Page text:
Maquette is a story about a relationship that didn't work out, and the process of finding closure in an exploration of the memories left behind. Maquette is also a puzzle game that doesn't always work so well. These two layers are in constant contention as you work your way through what Annapurna Interactive, gaming's premiere arthouse publisher, describes as a "first-person recursive puzzle game." The framework for this fantastical concept is a goodbye letter. While hunting for his lost keys one day, Michael (Seth Gabel) comes across an old sketchbook he shared with his former love, Kenzie (Bryce Dallas Howard).
Maquette opens with a conversation between two strangers in a San Francisco coffee shop, a flirty interaction sparked over a sketchbook. Romance soon follows and the game – the latest from the tasteful video game arm of the Hollywood studio Annapurna – charts the blossoming of a young relationship. It's a straightforward premise for a game that is anything but. The simplest way to understand the highly experimental design that sits at Maquette's core is to imagine, on your kitchen table, a scale replica of the street outside. Move an object on the model and, simultaneously, the full-size object moves, with great, clunking heft, outside your door. Step outside and you are able to physically clamber on to the staircase and hop into the neighbour's garden.
After Sony's latest State of Play stream, it's clear why the company announced the next batch of free games for PlayStation Plus members a couple of days later than usual. At State of Play, Sony showed off the PS5 version of the game, which will have upgraded graphics, higher framerates, other improvements and a DLC episode. If you claim FF7 Remake through PS Plus, you won't get a free upgrade. You'll still need to buy the current game for the upgrade or pay directly for the PS5 version, Final Fantasy VII Remake Intergrade. First-person puzzle game Maquette is intriguing, with its recursive, mind-bending riddles requiring some out-of-the-box thinking. If you get stuck, you can call on the console's Game Help feature for guidance.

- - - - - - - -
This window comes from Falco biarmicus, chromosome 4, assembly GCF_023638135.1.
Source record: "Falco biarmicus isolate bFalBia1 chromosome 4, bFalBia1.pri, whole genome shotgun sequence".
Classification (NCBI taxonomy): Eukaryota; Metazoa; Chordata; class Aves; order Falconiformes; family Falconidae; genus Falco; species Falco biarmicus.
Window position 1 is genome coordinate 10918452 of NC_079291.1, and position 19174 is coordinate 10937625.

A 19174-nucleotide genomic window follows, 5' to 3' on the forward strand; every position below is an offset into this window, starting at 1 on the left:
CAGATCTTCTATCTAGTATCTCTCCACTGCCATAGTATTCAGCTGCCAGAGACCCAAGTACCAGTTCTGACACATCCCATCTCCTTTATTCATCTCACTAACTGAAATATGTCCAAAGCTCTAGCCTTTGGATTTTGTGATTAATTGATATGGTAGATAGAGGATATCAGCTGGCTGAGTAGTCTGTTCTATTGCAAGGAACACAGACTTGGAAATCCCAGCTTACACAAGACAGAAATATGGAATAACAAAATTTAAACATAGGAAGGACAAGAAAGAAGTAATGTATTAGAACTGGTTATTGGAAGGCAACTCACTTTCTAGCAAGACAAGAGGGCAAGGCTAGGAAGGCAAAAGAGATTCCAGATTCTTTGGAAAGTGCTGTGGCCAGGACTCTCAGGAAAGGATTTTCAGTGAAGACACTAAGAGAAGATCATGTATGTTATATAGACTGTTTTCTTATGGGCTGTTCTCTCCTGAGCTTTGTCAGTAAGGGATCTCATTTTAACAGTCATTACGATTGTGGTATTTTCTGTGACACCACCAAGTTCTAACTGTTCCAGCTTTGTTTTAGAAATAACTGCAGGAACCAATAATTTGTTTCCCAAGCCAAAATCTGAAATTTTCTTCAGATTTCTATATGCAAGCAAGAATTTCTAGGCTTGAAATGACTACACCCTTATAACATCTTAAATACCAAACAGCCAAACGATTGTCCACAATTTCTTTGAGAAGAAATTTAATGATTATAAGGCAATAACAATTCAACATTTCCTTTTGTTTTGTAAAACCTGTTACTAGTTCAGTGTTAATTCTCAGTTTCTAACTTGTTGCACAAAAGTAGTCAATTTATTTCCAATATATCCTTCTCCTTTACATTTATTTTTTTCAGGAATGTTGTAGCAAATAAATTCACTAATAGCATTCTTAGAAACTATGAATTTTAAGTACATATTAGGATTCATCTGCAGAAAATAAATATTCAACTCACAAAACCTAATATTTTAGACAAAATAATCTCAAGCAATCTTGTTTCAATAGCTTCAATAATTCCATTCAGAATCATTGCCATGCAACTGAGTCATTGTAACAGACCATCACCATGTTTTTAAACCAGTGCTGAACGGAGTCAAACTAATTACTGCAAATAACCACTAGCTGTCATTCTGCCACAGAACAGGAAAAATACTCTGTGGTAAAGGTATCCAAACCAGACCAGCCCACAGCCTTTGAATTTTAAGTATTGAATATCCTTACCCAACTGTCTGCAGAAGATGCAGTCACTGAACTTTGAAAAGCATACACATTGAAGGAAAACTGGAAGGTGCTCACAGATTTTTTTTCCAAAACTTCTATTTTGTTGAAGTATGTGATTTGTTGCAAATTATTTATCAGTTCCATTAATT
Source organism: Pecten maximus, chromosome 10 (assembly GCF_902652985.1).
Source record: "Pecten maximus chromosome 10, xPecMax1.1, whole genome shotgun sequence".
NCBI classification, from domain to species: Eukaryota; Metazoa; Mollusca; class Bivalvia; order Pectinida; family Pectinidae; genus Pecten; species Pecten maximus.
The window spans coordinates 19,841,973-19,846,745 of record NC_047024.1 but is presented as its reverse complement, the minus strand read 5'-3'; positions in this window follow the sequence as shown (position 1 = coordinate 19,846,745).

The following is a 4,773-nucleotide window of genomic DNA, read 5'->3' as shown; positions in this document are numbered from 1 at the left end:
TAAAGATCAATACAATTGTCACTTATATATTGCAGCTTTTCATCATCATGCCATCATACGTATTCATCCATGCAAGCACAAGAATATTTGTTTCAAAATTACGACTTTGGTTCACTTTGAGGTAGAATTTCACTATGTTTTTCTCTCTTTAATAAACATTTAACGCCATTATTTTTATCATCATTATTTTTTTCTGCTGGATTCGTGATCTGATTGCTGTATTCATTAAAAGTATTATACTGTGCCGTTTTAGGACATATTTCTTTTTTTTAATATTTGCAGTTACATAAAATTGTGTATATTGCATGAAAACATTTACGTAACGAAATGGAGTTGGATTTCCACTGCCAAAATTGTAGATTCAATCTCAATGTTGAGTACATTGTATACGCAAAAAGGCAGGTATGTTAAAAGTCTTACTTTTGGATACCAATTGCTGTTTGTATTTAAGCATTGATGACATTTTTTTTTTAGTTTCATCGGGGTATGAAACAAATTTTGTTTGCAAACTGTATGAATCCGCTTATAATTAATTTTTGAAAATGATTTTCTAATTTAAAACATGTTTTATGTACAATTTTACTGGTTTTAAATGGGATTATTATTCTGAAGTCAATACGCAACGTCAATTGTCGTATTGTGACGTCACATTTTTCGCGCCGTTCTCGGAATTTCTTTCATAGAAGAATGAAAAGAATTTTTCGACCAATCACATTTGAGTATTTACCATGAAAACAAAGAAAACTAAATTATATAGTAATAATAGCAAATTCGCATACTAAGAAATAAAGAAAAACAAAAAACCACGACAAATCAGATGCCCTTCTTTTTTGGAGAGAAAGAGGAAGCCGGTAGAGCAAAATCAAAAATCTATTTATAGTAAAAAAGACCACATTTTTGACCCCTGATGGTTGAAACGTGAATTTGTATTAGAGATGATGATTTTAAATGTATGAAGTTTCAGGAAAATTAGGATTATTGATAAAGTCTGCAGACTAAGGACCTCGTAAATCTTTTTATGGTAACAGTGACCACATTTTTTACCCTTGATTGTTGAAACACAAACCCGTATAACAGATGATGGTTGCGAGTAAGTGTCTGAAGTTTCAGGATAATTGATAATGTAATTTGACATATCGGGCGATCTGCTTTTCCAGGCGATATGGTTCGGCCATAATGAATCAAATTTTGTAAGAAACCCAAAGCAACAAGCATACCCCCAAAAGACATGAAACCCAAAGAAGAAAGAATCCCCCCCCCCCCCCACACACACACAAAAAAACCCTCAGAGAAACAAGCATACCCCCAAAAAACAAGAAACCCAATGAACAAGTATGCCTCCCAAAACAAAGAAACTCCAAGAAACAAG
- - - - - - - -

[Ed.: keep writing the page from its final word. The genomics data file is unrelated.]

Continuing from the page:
Microsoft quietly has begun testing a mixed-reality prototyping tool known as "Maquette." A beta, video tutorials and a feedback site for the product already are live. Microsoft's site describes Maquette as "a mixed reality tool for creating immersive prototypes using a PC VR headset." "Bozzetto" is an Italian equivalent of the term.) "We're working on a new way to prototype ideas in VR (virtual reality," the site adds.Microsoft officials note on the site that it's difficult to "sketch and iterate spatial ideas quickly in 3D space," so a tool that can do this quickly and simply is needed.
At its best, "Maquette" gracefully weaves interactivity and storytelling into one cohesive experience. For example, you spend a good chunk of a later stage shrunk down to a tiny size. Everything around you is big, intimidating and imposing, which makes sense: Within the story, the protagonists seem to feel small during fights. An indie pop soundtrack elevates the storytelling, too, with carefully chosen songs from mostly San Franciscan musicians (this story takes place in San Francisco) that play at the right moments to set a mood. "Maquette" can feel intimate, like reading someone's diary, and the music helps sell that sentiment.